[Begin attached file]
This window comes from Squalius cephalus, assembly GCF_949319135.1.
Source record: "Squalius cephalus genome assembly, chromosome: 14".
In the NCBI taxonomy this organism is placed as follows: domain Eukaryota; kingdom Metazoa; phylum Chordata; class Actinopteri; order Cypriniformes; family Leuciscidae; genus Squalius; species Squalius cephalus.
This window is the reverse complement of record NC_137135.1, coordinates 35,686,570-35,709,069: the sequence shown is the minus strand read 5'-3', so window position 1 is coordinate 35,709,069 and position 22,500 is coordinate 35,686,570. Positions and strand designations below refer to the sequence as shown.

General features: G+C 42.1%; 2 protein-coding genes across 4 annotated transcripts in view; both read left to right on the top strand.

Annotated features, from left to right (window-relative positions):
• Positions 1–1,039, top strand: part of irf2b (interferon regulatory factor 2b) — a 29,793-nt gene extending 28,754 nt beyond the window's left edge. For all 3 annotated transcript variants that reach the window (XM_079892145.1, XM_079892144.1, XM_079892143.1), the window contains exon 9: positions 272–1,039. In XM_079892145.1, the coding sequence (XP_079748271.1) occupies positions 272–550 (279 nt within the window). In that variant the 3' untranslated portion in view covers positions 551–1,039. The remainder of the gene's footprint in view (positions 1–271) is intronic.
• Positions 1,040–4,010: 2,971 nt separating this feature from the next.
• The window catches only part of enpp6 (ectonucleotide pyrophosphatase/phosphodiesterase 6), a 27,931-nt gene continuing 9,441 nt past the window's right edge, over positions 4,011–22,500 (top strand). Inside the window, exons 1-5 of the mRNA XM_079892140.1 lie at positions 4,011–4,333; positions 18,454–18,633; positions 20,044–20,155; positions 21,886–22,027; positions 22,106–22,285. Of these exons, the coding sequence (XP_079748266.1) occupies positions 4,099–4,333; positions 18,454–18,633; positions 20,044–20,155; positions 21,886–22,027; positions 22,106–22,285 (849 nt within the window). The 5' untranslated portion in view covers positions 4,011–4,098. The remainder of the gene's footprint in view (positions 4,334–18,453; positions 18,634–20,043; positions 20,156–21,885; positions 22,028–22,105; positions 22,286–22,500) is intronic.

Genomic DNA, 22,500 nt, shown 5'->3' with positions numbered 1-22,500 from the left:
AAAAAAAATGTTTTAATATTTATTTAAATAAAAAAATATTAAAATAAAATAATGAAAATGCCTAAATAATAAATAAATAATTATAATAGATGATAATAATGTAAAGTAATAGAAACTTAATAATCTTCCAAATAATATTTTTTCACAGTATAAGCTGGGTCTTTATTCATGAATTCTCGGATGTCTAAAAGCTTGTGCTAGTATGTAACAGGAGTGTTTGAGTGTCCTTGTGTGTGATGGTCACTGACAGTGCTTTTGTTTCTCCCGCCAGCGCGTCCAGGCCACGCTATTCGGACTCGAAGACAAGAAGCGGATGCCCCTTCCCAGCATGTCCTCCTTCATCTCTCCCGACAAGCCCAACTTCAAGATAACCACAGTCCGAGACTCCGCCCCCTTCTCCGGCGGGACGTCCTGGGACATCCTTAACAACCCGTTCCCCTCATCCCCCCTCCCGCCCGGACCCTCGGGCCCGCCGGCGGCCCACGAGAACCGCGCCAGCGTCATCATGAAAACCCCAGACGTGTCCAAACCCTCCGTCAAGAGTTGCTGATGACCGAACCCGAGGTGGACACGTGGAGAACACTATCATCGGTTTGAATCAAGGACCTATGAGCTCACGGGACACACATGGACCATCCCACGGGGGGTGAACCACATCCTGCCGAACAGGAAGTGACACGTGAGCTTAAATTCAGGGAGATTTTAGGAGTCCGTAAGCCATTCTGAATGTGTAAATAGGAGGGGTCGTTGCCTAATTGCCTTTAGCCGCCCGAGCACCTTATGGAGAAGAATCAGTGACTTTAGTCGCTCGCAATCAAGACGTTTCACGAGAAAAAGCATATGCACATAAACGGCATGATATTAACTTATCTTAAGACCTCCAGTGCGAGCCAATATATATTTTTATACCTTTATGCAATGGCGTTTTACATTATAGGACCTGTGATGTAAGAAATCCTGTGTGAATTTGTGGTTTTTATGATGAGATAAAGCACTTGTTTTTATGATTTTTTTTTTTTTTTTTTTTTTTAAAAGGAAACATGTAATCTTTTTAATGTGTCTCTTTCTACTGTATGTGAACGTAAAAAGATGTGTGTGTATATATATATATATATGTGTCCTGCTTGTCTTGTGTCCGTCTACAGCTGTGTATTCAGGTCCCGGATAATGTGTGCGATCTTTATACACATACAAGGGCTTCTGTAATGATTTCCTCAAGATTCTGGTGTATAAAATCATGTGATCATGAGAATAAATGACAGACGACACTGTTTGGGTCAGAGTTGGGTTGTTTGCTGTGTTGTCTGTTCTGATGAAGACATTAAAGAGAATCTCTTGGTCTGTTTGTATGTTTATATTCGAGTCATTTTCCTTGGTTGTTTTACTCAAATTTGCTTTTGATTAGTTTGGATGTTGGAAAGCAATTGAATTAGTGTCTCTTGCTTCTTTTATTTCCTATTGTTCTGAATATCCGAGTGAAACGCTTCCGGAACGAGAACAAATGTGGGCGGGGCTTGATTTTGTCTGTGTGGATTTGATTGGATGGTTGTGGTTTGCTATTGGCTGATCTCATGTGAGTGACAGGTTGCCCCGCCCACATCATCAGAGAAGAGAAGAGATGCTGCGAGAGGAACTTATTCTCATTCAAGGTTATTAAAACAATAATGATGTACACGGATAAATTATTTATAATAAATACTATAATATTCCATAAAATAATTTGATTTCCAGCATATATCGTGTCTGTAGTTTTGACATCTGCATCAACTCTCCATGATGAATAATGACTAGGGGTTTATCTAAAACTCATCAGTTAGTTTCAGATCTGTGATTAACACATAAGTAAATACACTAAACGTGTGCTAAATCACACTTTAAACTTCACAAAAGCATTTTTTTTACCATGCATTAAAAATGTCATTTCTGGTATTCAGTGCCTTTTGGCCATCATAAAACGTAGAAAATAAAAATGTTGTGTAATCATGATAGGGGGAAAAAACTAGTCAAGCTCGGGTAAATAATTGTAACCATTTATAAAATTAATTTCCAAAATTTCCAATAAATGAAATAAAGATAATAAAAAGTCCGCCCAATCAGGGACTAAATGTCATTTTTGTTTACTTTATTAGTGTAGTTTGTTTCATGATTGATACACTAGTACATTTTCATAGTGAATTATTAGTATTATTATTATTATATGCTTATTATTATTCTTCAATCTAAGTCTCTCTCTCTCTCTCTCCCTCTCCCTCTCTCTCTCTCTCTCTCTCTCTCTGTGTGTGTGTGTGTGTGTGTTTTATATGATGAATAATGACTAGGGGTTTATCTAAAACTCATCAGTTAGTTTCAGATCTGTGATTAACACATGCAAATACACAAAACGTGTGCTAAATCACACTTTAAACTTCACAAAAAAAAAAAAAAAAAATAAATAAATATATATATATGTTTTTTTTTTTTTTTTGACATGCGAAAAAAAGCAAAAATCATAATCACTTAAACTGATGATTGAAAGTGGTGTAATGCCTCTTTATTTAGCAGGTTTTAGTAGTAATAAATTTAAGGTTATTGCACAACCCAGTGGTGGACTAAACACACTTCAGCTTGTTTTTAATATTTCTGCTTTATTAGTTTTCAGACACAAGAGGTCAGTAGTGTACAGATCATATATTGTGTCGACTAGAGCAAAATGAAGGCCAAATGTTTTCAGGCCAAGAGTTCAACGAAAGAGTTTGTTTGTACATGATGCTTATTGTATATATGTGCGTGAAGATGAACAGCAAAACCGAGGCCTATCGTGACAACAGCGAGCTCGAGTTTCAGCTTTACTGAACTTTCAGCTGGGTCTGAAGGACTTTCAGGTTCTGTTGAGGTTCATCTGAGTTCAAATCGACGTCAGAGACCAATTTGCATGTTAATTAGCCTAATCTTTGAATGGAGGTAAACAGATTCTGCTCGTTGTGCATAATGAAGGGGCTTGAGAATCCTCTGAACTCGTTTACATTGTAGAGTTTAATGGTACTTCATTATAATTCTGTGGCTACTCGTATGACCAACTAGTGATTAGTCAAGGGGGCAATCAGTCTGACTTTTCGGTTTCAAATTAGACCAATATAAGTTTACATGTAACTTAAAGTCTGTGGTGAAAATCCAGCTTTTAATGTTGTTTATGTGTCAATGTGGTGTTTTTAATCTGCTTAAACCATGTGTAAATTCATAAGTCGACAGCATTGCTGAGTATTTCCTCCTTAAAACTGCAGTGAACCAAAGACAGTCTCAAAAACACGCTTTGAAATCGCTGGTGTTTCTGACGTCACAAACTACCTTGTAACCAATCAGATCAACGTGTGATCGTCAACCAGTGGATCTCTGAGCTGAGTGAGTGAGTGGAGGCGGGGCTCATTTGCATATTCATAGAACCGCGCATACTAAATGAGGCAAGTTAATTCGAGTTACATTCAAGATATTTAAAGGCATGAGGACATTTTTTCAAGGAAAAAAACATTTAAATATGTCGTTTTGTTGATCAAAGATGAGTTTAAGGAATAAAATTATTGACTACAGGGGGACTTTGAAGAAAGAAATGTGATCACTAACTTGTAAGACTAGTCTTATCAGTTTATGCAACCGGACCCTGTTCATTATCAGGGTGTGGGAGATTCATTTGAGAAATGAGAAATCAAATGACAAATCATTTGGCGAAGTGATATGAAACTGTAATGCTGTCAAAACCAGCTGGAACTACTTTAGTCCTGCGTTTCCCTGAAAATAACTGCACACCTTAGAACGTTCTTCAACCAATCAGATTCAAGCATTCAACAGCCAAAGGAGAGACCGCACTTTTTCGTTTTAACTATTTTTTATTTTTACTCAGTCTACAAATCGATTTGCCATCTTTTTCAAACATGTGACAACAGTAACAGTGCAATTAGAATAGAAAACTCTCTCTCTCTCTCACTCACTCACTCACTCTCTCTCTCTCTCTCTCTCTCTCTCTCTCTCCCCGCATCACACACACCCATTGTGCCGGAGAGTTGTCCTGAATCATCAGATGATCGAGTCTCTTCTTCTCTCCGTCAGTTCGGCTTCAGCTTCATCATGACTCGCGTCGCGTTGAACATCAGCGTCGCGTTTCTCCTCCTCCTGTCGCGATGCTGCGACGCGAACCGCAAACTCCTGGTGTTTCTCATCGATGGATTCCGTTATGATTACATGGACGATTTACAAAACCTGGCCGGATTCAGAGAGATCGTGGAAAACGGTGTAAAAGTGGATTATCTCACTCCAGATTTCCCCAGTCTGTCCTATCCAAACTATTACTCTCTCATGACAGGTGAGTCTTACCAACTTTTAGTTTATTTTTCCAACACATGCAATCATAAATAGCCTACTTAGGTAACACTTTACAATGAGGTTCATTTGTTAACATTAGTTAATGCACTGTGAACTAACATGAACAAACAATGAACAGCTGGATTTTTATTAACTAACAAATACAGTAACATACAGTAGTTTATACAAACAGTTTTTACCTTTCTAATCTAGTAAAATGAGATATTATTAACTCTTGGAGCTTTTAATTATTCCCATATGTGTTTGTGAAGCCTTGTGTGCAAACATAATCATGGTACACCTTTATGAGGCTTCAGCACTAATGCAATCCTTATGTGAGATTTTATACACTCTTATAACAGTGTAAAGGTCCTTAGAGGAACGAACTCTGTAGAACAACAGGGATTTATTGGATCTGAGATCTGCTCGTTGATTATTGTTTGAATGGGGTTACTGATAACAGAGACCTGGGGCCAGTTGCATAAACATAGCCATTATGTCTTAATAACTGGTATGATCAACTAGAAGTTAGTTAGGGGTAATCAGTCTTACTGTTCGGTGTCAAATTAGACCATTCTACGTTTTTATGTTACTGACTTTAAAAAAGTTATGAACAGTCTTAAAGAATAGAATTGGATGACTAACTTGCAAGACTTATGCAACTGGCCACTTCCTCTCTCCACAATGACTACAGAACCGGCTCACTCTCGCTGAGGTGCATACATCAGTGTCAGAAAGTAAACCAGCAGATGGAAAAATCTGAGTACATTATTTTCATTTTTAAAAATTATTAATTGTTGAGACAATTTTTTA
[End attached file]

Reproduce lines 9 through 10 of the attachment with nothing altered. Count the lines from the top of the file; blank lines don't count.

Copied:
• The window catches only part of enpp6 (ectonucleotide pyrophosphatase/phosphodiesterase 6), a 27,931-nt gene continuing 9,441 nt past the window's right edge, over positions 4,011–22,500 (top strand). Inside the window, exons 1-5 of the mRNA XM_079892140.1 lie at positions 4,011–4,333; positions 18,454–18,633; positions 20,044–20,155; positions 21,886–22,027; positions 22,106–22,285. Of these exons, the coding sequence (XP_079748266.1) occupies positions 4,099–4,333; positions 18,454–18,633; positions 20,044–20,155; positions 21,886–22,027; positions 22,106–22,285 (849 nt within the window). The 5' untranslated portion in view covers positions 4,011–4,098. The remainder of the gene's footprint in view (positions 4,334–18,453; positions 18,634–20,043; positions 20,156–21,885; positions 22,028–22,105; positions 22,286–22,500) is intronic.

Genomic DNA, 22,500 nt, shown 5'->3' with positions numbered 1-22,500 from the left: